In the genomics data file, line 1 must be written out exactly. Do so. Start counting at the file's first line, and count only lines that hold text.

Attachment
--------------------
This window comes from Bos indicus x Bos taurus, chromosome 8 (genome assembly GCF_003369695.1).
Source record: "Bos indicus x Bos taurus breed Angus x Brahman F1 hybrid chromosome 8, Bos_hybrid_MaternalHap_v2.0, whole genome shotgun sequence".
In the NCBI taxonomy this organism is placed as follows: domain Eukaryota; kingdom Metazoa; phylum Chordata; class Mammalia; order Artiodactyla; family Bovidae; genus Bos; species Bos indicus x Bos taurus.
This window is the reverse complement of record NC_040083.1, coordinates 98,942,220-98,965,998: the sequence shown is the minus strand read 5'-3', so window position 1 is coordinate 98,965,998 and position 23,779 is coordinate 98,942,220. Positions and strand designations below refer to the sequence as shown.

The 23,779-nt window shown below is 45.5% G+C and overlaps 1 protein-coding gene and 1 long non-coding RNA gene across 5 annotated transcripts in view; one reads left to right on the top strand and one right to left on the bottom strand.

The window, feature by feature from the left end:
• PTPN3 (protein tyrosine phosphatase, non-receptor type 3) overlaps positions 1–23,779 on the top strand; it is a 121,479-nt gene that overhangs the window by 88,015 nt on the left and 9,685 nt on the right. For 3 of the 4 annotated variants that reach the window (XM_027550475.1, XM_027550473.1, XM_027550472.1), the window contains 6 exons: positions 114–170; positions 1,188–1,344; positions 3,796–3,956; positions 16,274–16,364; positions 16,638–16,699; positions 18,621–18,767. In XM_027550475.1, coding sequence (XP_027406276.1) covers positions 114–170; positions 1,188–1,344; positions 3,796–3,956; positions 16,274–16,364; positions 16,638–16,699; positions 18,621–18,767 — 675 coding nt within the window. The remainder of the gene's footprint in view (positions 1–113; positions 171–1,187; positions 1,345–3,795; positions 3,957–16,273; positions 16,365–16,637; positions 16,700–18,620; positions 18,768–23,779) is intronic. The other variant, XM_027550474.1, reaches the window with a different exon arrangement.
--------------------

This window comes from Bos indicus x Bos taurus, chromosome 8 (genome assembly GCF_003369695.1).